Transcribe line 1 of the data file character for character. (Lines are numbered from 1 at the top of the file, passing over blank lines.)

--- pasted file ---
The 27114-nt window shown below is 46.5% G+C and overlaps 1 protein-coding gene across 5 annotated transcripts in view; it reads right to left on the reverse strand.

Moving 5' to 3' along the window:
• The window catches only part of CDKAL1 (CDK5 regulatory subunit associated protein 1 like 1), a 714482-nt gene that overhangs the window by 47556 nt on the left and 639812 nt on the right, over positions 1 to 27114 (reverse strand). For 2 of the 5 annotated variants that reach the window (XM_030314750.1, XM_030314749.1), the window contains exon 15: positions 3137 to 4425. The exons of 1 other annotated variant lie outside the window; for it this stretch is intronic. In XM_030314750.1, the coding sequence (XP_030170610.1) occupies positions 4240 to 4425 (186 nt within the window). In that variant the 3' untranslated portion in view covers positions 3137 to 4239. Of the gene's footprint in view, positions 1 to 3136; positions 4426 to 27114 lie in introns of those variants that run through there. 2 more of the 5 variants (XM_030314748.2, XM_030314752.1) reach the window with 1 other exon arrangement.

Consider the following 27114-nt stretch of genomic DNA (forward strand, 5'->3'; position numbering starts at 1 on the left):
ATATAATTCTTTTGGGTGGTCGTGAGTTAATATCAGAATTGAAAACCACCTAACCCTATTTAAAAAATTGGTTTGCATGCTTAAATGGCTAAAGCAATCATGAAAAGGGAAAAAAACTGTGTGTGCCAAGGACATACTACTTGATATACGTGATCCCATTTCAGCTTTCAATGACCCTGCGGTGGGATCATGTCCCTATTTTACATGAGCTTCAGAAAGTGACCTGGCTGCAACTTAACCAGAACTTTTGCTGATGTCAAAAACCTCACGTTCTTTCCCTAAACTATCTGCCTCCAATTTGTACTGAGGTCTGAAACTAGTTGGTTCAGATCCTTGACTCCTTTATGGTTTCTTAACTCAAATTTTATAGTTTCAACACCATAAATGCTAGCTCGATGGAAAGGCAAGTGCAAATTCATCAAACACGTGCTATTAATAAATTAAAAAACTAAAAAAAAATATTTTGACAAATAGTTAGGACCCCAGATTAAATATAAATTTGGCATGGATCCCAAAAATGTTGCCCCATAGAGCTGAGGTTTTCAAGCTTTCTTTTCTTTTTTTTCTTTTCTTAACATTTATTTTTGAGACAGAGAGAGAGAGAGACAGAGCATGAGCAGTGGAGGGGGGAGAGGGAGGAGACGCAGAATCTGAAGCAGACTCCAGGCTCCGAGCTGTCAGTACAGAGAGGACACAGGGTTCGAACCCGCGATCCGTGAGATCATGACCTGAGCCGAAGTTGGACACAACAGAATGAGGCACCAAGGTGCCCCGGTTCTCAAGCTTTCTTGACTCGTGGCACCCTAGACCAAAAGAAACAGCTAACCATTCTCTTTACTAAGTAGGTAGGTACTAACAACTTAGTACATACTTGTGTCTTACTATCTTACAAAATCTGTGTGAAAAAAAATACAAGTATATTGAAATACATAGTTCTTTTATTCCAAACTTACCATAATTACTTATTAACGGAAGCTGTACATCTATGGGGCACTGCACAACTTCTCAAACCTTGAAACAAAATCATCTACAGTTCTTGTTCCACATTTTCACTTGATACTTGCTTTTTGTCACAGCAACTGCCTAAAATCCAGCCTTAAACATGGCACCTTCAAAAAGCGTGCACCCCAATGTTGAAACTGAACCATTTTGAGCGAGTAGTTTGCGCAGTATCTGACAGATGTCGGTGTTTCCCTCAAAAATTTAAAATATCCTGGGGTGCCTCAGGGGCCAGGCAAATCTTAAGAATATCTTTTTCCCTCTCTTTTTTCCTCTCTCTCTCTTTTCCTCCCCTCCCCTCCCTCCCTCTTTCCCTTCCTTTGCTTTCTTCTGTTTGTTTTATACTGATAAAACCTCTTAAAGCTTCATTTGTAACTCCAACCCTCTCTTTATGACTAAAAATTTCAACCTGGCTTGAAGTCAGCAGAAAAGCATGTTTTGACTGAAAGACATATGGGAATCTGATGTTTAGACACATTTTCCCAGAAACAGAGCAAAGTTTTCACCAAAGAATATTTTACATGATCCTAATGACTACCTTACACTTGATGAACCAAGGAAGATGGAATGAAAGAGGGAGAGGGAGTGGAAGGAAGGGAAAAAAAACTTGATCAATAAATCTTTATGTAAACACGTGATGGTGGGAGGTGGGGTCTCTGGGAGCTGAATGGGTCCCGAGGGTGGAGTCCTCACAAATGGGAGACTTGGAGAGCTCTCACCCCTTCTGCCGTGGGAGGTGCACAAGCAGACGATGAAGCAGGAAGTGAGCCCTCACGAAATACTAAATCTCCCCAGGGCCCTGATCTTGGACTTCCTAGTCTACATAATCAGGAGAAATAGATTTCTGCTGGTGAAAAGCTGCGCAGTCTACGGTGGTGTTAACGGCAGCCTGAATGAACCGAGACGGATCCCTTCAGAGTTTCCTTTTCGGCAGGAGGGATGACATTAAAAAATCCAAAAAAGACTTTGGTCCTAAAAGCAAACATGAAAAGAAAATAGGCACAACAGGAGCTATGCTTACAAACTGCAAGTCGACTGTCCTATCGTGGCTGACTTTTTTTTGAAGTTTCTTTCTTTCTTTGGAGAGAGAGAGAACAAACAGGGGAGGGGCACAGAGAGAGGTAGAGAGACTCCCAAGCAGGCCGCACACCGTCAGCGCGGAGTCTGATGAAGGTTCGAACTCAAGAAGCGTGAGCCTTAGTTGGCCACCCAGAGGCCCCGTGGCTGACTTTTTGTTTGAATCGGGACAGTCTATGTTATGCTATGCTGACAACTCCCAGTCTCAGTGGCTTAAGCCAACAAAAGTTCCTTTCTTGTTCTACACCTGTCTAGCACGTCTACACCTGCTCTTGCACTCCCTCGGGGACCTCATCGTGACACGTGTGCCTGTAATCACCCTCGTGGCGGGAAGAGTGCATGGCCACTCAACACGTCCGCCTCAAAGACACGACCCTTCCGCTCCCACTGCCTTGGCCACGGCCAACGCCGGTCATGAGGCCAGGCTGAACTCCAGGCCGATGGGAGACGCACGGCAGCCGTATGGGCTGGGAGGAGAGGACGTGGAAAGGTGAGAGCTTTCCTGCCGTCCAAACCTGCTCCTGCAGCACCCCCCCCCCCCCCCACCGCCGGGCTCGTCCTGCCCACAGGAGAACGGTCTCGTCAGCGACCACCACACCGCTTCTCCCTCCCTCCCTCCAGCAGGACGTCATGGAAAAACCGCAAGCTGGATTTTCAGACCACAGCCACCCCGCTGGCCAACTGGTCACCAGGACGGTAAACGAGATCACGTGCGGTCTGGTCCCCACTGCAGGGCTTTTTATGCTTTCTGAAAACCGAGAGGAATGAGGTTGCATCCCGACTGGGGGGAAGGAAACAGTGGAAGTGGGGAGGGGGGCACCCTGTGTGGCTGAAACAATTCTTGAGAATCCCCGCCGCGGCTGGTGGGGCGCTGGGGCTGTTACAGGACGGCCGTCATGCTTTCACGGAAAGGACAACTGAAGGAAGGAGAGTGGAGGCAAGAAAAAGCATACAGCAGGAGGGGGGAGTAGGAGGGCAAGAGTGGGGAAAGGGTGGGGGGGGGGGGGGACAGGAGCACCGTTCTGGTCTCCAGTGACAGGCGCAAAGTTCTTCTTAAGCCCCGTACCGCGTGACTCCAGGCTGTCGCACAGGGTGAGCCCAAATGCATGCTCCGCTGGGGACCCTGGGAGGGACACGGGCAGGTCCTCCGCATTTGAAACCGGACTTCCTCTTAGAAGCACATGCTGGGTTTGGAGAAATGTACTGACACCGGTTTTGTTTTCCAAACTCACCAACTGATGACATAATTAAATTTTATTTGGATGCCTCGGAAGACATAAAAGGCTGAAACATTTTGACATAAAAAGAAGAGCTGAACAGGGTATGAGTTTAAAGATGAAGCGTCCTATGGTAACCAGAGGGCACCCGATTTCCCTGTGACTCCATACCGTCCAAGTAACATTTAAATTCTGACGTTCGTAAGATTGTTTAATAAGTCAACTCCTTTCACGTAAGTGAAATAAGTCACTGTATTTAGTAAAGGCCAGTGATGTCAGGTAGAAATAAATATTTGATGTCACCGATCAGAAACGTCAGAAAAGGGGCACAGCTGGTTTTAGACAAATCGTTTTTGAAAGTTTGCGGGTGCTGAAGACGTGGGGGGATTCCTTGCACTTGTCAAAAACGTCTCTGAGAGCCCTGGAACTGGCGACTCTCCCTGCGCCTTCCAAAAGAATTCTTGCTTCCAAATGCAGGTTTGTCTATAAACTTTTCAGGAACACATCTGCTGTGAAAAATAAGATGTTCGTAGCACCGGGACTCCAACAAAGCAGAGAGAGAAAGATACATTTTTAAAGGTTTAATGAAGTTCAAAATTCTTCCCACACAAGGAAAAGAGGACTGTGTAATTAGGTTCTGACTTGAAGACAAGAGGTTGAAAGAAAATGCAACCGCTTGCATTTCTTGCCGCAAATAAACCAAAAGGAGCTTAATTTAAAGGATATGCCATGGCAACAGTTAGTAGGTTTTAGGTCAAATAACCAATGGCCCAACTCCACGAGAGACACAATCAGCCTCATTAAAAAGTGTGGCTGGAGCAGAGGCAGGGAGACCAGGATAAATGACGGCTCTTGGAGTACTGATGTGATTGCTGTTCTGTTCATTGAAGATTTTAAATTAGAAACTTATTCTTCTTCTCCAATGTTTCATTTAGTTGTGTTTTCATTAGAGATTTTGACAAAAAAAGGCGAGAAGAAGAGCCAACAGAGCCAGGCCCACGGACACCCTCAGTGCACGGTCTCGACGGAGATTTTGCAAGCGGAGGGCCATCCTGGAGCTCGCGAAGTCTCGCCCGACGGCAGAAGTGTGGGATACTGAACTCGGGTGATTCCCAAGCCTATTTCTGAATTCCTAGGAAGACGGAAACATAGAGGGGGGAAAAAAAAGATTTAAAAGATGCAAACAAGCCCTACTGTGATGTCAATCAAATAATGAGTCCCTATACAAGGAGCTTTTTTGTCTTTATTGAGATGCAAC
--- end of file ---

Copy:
The 27114-nt window shown below is 46.5% G+C and overlaps 1 protein-coding gene across 5 annotated transcripts in view; it reads right to left on the reverse strand.